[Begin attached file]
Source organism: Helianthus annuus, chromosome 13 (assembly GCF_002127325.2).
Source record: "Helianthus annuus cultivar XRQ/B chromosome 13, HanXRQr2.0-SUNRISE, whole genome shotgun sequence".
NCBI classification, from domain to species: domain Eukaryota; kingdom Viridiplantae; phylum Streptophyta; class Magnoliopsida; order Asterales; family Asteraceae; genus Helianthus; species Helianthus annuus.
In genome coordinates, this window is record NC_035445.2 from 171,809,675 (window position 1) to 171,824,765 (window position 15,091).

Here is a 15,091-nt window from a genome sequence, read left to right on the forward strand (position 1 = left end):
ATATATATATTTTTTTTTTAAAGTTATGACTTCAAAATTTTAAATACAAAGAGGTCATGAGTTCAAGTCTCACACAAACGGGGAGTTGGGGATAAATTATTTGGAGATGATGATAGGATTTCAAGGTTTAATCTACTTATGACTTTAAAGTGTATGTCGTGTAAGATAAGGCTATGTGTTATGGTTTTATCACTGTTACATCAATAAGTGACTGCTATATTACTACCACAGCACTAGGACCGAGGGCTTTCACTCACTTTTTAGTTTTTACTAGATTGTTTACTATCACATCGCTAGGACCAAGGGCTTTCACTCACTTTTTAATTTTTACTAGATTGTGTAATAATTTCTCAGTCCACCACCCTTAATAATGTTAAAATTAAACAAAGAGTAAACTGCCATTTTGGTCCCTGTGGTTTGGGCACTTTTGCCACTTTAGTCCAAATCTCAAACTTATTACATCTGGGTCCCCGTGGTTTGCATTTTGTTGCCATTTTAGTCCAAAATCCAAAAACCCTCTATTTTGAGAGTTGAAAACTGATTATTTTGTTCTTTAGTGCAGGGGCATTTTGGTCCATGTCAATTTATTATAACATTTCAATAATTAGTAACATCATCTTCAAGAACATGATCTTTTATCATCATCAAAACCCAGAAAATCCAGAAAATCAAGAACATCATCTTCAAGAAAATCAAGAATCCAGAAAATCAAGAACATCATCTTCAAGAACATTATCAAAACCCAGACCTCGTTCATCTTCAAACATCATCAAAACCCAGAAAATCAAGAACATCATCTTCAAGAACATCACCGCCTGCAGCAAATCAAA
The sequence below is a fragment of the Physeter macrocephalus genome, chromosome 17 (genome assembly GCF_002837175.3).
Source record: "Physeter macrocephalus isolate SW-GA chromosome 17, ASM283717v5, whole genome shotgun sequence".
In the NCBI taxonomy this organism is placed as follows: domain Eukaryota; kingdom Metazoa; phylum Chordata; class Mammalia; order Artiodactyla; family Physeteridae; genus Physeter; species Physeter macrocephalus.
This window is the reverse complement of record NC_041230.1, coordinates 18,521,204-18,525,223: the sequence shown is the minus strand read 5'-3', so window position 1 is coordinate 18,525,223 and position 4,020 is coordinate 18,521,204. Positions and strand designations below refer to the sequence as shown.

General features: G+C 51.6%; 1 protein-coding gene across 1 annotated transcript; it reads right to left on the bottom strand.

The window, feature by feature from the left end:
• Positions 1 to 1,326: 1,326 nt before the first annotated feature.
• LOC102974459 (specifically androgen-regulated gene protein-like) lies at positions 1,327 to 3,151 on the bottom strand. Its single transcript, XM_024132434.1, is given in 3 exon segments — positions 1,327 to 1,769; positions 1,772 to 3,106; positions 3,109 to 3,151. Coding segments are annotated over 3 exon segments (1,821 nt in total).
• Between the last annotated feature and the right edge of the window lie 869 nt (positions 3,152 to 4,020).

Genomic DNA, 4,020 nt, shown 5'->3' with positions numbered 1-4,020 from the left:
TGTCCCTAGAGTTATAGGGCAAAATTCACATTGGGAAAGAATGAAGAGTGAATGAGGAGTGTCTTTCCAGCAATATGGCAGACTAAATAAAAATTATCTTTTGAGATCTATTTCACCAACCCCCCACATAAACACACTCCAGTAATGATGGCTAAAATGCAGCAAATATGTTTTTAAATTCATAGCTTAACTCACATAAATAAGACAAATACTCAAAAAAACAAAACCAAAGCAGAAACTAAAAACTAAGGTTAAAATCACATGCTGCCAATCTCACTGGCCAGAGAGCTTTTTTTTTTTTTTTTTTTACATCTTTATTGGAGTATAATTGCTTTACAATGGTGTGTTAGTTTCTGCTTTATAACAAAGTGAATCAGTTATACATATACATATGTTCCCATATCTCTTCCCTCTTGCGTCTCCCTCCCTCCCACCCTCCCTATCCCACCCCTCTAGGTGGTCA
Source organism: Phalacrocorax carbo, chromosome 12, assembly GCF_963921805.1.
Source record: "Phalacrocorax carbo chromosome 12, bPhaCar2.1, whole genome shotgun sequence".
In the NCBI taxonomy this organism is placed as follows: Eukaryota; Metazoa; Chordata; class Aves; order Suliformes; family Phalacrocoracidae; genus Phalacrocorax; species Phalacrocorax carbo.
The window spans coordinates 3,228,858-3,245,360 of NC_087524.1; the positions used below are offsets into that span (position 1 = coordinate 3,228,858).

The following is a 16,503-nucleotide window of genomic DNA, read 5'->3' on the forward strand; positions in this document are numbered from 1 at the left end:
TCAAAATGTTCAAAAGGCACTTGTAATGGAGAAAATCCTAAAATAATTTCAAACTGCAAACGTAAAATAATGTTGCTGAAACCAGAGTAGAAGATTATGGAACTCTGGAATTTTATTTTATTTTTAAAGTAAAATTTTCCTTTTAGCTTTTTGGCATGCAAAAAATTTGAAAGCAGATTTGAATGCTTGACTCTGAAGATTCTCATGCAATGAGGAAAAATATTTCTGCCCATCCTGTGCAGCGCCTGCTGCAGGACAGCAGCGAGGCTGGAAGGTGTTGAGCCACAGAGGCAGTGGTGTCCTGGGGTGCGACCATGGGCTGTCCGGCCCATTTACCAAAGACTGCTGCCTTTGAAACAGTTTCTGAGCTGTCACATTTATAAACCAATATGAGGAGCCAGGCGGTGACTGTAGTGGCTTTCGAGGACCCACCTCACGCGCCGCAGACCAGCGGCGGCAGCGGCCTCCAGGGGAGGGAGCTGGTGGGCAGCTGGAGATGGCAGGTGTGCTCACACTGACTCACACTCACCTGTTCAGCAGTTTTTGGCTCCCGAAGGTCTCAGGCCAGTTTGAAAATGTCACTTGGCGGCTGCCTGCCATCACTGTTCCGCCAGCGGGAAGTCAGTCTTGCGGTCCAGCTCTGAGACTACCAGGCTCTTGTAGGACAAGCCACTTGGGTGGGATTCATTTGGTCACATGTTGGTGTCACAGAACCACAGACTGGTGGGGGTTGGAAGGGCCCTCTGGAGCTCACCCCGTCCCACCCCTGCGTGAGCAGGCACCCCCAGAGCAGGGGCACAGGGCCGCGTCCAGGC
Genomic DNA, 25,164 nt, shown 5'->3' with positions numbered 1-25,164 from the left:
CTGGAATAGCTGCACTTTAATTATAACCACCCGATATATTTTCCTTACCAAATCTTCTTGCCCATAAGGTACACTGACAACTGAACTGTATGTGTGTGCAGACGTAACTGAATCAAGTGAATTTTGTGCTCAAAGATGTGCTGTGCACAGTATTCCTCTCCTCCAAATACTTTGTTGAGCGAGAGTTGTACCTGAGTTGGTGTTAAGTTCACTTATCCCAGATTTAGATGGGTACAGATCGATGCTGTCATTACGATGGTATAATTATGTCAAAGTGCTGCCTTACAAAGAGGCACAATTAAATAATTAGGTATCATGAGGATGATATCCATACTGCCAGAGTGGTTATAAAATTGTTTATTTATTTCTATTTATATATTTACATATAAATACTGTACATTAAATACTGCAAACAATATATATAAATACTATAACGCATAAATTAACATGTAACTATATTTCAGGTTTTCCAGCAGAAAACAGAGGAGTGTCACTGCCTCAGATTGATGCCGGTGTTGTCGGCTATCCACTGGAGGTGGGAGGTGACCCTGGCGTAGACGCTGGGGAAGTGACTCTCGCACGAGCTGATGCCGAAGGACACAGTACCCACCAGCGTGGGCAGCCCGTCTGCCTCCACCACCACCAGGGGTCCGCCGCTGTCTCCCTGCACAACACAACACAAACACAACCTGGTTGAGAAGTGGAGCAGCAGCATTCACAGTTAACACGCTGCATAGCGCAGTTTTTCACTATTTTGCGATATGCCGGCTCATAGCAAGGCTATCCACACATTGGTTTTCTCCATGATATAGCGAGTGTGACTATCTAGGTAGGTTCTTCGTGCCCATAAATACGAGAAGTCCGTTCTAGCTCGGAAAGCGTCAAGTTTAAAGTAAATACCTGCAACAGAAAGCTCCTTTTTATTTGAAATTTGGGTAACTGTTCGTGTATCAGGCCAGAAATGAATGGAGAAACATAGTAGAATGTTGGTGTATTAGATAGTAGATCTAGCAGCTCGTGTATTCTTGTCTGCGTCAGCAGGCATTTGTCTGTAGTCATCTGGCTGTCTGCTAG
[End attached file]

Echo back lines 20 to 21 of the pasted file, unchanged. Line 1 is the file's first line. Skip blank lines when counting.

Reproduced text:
In the NCBI taxonomy this organism is placed as follows: Eukaryota; Metazoa; Chordata; class Aves; order Suliformes; family Phalacrocoracidae; genus Phalacrocorax; species Phalacrocorax carbo.
The window spans coordinates 3,228,858-3,245,360 of NC_087524.1; the positions used below are offsets into that span (position 1 = coordinate 3,228,858).